(5) What other symbol was introduced along with the broken bread? Matthew 26:27; Luke 22:17-18.
Comment: This “fruit of the vine” referred to in Luke 22:18 (also Matthew 26:29) could only have been wine. Many professing Christians insist that this was referring to grape juice. In the spring of the year, the grapes from the former year’s harvest could have only existed as wine, vinegar or syrup. Grape juice simply did not exist beyond 40 days from the time the grapes were harvested. Wine was a prominent drink in ancient Israel and in Judea during Christ’s time (Hastings Dictionary, pp. 973-974). It was a staple with meals and on special occasions (John 2:1-11).
(6) What was the significance of drinking a small amount of wine? Matthew 26:27-28; Luke 22:20.
Comment: The wine was symbolic of Christ’s shed blood—the sacrifice of His life—which He as High Priest would later apply to cleanse the sins of those called by God.
(7) Are true Christians to follow Christ’s example in taking the symbols of bread and wine in the Passover service? Luke 22:19-20; I Corinthians 11:24-25.
(8) How often was the Passover service—the memorial of Christ’s death—to be observed? Exodus 12:14; 13:10; Leviticus 23:5; I Corinthians 11:26.
Comment: A memorial is always observed annually or once a year—not every week or month.
The phrase in I Corinthians 11:26, “for as often as you eat this bread and drink this cup…” does not mean “as often as you decide to eat this bread and drink this cup.” It simply means at every memorial of this event—at Passover, which occurs only once a year. As you take these symbols, you acknowledge and honor Christ’s death until He returns.
Our Passover Lamb
(1) Is Christ explicitly called our Passover lamb or sacrifice? I Corinthians 5:7.
(2) Did the Passover lamb’s blood serve a purpose after it was slain? Exodus 12:6-7.
(3) Why was it necessary for Christ to shed His blood? Hebrews 9:22.
(4) Was Christ prophesied to pour out his soul (physical existence dependent upon His life-blood) unto death? Isaiah 53:12; Leviticus 17:11.
Comment: The life of all flesh essentially exists in the blood, as these verses make plain.
The Broken Body of Christ
(1) Why was Christ scourged (beaten with whips containing sharp metallic pieces to tear the flesh) before his crucifixion? John 19:1; Isaiah 52:14.
Comment: Christ was beaten beyond recognition, as “His visage was so marred more than any man.” This was prophesied to happen and ties directly to what was stated in Isaiah 53:5: “and with His stripes we are healed.”
(2) How does the broken body of Christ bring about our healing? Isaiah 53:5; I Peter 2:24; I Corinthians 11:29-30.
Comment: The terms “wounded for our transgressions…bruised for our iniquities” and “He bore our sins in His own body” relate to physical sins or transgressions, which are distinct from the spiritual sins covered by Christ’s blood. The apostle Paul clearly made the connection between the failure to discern the meaning and significance of Christ’s broken body and those who are sick or have died from ill health (I Cor. 11:29-30). Read James 5:14-15 in regard to healing being tied to the forgiveness of sins. Notice Psalm 103:2-3 with respect to the benefits tied to the meaning of the wine and bread. (Our booklet The Truth About Healing offers a thorough explanation of the vital topic of healing.)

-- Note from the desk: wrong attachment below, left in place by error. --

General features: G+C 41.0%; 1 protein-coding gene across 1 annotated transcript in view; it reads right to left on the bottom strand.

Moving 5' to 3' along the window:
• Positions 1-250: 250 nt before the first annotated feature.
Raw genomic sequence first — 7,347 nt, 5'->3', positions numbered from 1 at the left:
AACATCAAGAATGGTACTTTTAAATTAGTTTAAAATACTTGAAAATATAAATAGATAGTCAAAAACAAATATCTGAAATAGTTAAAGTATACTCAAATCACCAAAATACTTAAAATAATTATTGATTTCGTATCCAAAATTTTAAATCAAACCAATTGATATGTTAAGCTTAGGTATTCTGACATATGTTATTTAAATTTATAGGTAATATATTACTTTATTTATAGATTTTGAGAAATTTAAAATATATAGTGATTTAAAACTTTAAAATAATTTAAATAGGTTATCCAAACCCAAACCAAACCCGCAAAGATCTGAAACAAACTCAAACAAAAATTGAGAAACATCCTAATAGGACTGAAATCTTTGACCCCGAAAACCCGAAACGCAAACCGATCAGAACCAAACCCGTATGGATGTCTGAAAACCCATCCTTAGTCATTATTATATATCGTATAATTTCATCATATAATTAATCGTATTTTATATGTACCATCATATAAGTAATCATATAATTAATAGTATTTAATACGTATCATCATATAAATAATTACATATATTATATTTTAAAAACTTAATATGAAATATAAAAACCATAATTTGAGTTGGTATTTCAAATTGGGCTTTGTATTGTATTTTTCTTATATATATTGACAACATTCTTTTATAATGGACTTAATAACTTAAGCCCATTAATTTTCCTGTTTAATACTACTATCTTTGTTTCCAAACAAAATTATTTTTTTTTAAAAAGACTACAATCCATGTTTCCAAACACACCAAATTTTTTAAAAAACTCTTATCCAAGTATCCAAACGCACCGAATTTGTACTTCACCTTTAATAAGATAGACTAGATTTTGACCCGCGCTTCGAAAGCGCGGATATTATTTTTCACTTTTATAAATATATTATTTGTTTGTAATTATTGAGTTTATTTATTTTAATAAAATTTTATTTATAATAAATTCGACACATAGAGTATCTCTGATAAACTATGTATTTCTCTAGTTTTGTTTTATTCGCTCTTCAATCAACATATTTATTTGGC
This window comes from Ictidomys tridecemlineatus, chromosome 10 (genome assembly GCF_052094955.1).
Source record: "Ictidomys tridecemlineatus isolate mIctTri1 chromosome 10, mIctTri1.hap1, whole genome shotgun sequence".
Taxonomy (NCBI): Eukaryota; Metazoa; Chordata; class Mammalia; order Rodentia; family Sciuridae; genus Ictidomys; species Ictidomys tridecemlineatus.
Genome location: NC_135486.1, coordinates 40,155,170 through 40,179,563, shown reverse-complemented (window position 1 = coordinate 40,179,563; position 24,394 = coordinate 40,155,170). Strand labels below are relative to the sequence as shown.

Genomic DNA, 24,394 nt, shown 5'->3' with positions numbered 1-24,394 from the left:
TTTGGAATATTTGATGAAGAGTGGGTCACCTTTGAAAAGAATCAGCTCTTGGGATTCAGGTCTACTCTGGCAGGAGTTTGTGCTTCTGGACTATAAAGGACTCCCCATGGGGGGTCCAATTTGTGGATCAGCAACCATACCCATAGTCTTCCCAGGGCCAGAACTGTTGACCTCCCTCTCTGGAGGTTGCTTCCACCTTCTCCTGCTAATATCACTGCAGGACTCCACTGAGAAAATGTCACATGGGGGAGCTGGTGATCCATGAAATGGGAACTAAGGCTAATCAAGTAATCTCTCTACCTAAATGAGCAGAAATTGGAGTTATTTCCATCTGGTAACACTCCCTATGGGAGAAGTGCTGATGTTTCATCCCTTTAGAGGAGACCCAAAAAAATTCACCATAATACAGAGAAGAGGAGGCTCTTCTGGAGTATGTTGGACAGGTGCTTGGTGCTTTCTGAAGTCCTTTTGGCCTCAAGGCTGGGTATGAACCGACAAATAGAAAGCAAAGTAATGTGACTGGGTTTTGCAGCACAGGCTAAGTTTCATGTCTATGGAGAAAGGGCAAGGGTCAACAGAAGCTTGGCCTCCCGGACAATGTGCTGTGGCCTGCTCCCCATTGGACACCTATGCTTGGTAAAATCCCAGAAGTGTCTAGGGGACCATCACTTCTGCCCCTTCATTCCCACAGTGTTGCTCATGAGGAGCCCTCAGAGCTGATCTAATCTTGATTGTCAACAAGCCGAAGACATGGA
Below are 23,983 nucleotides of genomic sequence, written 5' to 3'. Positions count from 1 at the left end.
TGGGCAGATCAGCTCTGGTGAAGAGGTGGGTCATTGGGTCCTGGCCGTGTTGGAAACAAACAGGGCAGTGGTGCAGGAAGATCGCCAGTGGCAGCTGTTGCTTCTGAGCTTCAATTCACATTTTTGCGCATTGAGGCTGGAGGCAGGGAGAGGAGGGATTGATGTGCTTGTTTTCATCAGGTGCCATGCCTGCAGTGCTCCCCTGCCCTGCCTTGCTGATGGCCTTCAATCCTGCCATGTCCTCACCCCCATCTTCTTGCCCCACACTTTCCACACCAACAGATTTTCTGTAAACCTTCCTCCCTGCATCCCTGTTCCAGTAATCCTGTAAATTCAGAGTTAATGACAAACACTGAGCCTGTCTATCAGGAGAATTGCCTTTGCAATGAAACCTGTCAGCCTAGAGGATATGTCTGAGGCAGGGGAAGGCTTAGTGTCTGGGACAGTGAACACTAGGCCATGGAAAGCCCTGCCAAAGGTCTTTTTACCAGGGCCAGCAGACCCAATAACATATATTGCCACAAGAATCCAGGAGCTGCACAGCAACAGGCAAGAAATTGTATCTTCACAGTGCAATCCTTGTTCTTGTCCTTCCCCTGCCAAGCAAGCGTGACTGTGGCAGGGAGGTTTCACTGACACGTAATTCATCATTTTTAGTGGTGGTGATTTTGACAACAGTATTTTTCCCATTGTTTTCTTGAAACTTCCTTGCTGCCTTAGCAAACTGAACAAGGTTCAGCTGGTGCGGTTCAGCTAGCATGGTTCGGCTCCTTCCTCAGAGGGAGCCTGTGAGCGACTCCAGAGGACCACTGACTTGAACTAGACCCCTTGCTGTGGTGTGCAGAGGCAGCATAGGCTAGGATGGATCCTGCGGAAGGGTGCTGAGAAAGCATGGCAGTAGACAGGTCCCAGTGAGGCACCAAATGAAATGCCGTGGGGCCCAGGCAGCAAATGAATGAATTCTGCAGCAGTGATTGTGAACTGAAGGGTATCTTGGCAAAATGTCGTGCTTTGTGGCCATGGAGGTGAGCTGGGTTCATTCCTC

True Church Upholds Observance of Passover
(1) Did the early Church refer to “Easter” as a benchmark in time, indicating they must have been observing it? Acts 12:4.
Comment: The word “Easter” is a mistranslation from the Greek term pascha, which clearly meant “Passover.” The same Greek word was correctly translated “Passover” over 25 times in other places in the New Testament.
(2) Does secular evidence exist to support that the Church of God continued to keep Passover on the 14th day of the first month—well after the time of the apostles?
Comment: Polycarp, Polycrates and other loyal servants of God refused to compromise God’s commanded feasts.
Polycrates wrote, “We…therefore observe the genuine day; neither adding thereto nor taking therefrom. For in Asia great lights have fallen asleep which shall rise again in the day of the Lord’s appearing…Moreover, John, who rested upon the bosom of our Lord…also Polycarp…All these observed the fourteenth day of the Passover according to the gospel, deviating in no respect, but following the rule of faith” (Ecclesiastical History, Eusebius, bk.5, ch. 24).
Our book Where Is the True Church? – and Its Incredible History! provides more information on those who faithfully kept God’s true Passover from the time of the apostles, even to this present time.
Lesson Twenty-Four: The Days of Unleavened Bread
The very process of coming out of sin is what true Christians must do once their slate has been wiped clean. Even before coming under the sacrifice of Christ, there has to be an acknowledgement and regret of having sinned as a way of life. The process of coming out of sin is not instantaneous—it requires many years of overcoming and character building. This second step of God’s plan is pictured by the Days of Unleavened Bread, which typify putting sin out of our lives.
This lesson will examine the origin and meaning of these days.